31 July 2014
The sun was shining. The alcohol was flowing. The atmosphere was electric. And America put on a show for the rest of the world to see.
As simple as that opening headline may sound, it perfectly sums up my weekend spent in Long Beach at the 2014 Asics World Series of Beach Volleyball. I got to experience the WSOBV firsthand, and for my first ever pro volleyball tournament, it did not disappoint.
Well, I actually lied about that last statement. I have been to one other volleyball event. But it’s hard to count a 1988 indoor exhibition match as an authentic tournament experience, but it did give me my first taste of the sport. At the tender age of 9, I still remember in vivid detail a Karch Kiraly lead US squad, the very same team that captured gold in Seoul, trouncing the much-revered Cuban national team. That was also the exact moment when my fascination with everything Karch Kiraly began. Which of course lead me to beach volleyball.
While some kids were dreaming of becoming astronauts, I wore out my old VHS copy of Sideout and constantly espoused to my parents about the virtue of one day becoming a professional beach volleyball player. Obviously, that dream never fully transpired. Just ask my parents about my fascination with the Frugal Gourmet and my desire to be a chef. Yet another dream that sounded much better in my head. Some things just aren’t meant to be, so I had to transfer that passion for the sport over to the spectator side. Since that point, it’s always been somewhat of a goal to experience a beach volleyball tournament up close and personal. And with the WSOBV, I can now cross that off the proverbial bucket list.
Which brings me right back to present day and my time in Long Beach for this weeklong tournament. First of all, my hat goes off to the FIVB and to Asics for putting together such a tremendous event. The weather was perfect for beach volleyball, and who could have picked a better locale than the LBC. It’s the one week out of the year, where you can legally drink on the beach, and if that wasn’t enough, the musical acts they brought in to play the event, kept the party rolling all throughout the weekend. It was an atmosphere unlike any I had ever experienced. It was the laid-back beach communities of Manhattan, Redondo, and Hermosa Beach mixed with the colorful characters out of the LBC. But all unified under one banner…“U-S-A!”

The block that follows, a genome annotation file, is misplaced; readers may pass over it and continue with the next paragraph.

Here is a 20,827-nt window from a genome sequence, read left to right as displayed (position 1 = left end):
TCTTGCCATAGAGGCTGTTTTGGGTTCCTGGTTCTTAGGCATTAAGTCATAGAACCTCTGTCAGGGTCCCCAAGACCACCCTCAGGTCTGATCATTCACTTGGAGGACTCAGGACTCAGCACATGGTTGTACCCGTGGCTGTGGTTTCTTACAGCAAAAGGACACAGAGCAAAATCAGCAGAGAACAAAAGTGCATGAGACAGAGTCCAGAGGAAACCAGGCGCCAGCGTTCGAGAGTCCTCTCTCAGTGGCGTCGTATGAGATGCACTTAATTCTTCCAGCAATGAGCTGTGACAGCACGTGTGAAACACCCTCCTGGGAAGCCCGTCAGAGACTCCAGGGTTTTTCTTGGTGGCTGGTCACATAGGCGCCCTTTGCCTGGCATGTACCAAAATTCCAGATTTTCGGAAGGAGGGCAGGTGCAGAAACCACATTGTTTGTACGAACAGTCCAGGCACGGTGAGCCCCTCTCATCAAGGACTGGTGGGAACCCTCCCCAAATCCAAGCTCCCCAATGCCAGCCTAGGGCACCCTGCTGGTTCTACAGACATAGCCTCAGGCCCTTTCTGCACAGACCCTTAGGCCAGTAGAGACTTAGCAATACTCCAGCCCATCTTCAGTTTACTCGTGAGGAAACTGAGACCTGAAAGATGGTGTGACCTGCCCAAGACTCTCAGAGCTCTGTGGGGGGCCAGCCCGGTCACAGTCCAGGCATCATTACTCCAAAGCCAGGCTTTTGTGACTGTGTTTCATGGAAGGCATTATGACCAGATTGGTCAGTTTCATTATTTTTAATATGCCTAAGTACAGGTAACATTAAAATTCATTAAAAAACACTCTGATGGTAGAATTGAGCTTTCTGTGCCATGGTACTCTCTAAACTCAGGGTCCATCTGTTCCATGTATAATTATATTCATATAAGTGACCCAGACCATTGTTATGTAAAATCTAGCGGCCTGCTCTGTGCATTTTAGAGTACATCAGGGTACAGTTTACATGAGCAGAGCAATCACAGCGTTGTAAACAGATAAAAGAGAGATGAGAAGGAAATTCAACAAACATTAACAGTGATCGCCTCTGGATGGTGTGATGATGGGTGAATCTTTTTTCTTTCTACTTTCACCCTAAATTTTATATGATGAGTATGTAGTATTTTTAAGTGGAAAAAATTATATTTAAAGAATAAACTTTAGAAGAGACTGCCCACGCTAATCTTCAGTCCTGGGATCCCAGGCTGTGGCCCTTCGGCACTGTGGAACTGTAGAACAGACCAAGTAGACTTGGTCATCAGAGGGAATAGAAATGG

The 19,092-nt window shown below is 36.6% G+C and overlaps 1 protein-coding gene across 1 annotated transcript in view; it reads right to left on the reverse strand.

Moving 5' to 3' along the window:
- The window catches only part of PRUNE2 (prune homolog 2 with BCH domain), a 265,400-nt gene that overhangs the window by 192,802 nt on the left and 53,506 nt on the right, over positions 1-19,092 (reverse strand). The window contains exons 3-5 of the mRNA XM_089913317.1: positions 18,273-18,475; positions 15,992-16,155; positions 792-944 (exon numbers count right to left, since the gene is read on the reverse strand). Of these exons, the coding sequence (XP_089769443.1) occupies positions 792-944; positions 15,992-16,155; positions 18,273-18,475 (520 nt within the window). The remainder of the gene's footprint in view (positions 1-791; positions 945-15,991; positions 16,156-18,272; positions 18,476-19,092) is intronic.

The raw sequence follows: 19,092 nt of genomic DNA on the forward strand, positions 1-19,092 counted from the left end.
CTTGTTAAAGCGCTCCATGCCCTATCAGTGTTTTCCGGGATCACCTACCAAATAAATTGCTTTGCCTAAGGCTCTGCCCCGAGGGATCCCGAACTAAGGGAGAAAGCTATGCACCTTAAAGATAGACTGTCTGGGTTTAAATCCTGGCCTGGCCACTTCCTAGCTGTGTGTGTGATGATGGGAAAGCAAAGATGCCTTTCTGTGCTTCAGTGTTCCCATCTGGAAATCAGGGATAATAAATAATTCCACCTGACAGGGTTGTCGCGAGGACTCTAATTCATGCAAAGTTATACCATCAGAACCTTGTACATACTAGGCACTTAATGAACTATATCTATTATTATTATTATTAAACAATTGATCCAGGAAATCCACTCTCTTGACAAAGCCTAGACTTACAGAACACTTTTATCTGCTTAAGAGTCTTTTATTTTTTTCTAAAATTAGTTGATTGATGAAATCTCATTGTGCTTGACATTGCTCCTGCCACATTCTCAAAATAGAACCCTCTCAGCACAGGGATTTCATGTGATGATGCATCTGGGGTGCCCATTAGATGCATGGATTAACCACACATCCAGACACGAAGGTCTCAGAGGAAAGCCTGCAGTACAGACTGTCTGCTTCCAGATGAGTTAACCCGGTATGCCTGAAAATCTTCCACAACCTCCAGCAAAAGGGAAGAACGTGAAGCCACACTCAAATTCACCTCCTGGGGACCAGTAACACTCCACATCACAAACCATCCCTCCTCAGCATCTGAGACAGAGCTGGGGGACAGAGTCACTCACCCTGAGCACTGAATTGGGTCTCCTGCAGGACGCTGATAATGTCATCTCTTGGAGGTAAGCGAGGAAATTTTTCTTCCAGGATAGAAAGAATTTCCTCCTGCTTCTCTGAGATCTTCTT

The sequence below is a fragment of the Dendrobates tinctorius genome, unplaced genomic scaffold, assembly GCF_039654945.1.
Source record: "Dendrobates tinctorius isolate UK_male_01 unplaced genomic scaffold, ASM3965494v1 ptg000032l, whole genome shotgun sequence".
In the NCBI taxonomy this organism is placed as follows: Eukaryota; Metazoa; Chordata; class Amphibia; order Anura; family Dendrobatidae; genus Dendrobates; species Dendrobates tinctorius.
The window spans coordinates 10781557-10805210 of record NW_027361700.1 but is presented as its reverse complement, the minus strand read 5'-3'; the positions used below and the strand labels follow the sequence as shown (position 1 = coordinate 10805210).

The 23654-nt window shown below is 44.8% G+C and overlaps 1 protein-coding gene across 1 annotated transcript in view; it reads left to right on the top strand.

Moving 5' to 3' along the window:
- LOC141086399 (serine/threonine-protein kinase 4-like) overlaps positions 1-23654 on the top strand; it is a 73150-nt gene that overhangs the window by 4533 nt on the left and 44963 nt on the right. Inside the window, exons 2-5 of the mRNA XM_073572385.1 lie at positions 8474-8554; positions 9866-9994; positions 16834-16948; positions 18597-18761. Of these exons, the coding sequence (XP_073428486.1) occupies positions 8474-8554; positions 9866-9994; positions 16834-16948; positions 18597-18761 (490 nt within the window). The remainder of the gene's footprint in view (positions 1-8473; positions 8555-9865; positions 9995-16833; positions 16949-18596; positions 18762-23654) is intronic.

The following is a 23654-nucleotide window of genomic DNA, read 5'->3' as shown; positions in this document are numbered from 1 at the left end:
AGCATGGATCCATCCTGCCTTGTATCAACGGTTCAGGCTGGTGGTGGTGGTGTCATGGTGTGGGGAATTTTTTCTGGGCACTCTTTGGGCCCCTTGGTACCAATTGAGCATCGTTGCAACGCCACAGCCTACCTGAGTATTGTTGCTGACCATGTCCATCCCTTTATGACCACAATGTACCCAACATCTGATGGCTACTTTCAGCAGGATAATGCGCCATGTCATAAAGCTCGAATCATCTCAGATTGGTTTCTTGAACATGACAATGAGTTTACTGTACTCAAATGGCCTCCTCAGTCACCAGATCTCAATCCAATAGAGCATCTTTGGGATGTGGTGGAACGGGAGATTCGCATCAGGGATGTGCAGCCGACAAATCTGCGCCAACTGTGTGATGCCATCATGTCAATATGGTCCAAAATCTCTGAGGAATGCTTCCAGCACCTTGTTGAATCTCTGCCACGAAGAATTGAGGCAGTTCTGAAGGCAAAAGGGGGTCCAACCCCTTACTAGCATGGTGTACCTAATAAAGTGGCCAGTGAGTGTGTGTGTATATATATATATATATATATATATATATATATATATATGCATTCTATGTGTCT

That merely sets the stage for the true headliner of the weekend. The incredible quality of matches I had the chance to witness. The WSBOV brought together the best teams from all across the globe to compete in what is sure to be a preview of the 2016 Olympic Games in Rio de Janeiro, Brazil. This tournament was a virtual who’s who of athletes on both the men’s and women’s sides, and to say the competition was steep, would be an insult to just how competitive this tournament truly was. It took a flawless performance from both the US men’s and women’s teams to come home with the gold.
On the men’s side, the top-seeded team of Phil Dalhausser and Sean Rosenthal rolled through the men’s semifinal, cruising to a straight set victory over the German team of Alexander Walkenhorst and Stefan Windscheif. And in the other men’s semifinal, the Polish team of Grzegorz Fijalek and Mariusz Prudel outlasted the US team of Theo Brunner and Todd Rogers to set up a rematch between Dalhausser and Rosenthal. Just one week earlier, Fijalek/Prudel defeated the American team 2-1 in the in the finals of The Hague in The Netherlands.
On Sunday, the home cooking proved too much for Fijalek/Prudel to overcome. After dropping the first set 24-22 in a heartbreaker, Dalhausser/Rosenthal finally came to life and took control of the next set for 21-17 victory. In the third and final set, team USA broke the 5-5 tie with a monster block from Dalhausser and never looked back, winning the final set by a score of 15-9. The final medal standings had Dalhausser/Rosenthal taking home the gold, Fijalek/Prudel with the silver, and the other American team of Brunner/Rogers going home with the bronze.